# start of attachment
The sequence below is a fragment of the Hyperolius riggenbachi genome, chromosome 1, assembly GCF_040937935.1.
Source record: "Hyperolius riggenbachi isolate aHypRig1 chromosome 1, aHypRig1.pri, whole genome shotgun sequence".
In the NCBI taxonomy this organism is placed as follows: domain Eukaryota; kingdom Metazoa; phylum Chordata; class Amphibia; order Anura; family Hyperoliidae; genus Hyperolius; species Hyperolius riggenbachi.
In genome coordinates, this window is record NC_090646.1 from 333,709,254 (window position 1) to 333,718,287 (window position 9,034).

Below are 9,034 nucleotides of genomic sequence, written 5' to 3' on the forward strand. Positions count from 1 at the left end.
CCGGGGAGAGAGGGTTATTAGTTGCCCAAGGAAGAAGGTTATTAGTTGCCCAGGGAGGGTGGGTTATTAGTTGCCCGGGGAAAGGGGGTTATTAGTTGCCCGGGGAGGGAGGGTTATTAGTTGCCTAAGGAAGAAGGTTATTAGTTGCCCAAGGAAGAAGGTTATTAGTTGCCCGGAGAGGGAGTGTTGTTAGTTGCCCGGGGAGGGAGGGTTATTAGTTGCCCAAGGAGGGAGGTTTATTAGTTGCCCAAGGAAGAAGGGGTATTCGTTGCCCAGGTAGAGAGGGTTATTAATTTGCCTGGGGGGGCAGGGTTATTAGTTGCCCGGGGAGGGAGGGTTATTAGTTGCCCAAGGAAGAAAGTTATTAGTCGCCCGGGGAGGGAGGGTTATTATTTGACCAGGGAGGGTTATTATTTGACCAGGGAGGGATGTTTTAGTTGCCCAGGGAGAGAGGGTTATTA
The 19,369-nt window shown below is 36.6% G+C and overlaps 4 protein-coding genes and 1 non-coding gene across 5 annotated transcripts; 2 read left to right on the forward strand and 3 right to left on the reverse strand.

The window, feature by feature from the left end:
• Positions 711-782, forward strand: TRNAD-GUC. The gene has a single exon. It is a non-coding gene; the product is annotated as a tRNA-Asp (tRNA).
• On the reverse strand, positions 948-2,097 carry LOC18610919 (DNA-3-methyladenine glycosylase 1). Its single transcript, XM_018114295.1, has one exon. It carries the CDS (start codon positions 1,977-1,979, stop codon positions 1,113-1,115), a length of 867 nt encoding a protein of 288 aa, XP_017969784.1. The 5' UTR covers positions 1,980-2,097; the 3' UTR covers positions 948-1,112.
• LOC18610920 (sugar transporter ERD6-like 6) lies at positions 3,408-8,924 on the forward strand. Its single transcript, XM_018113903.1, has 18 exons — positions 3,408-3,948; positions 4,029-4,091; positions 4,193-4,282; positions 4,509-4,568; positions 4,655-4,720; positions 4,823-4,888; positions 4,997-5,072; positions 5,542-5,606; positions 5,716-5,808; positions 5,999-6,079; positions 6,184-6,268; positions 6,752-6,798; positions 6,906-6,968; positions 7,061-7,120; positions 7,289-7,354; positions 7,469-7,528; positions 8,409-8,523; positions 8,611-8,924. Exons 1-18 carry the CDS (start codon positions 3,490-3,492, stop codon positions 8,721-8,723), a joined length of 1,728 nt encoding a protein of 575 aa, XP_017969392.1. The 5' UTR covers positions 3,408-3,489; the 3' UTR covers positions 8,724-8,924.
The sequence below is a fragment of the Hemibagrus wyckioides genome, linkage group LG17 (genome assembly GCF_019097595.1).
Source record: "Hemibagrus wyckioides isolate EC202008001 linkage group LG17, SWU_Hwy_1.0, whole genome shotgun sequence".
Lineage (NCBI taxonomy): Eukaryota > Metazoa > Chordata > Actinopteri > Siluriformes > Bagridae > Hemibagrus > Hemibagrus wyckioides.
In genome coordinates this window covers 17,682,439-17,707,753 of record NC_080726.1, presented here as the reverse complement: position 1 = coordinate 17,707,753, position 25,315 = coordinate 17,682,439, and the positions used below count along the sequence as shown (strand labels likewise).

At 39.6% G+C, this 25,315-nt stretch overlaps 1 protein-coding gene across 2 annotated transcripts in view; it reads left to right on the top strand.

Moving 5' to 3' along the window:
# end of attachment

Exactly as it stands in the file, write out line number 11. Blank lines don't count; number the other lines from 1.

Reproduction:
• LOC18610920 (sugar transporter ERD6-like 6) lies at positions 3,408-8,924 on the forward strand. Its single transcript, XM_018113903.1, has 18 exons — positions 3,408-3,948; positions 4,029-4,091; positions 4,193-4,282; positions 4,509-4,568; positions 4,655-4,720; positions 4,823-4,888; positions 4,997-5,072; positions 5,542-5,606; positions 5,716-5,808; positions 5,999-6,079; positions 6,184-6,268; positions 6,752-6,798; positions 6,906-6,968; positions 7,061-7,120; positions 7,289-7,354; positions 7,469-7,528; positions 8,409-8,523; positions 8,611-8,924. Exons 1-18 carry the CDS (start codon positions 3,490-3,492, stop codon positions 8,721-8,723), a joined length of 1,728 nt encoding a protein of 575 aa, XP_017969392.1. The 5' UTR covers positions 3,408-3,489; the 3' UTR covers positions 8,724-8,924.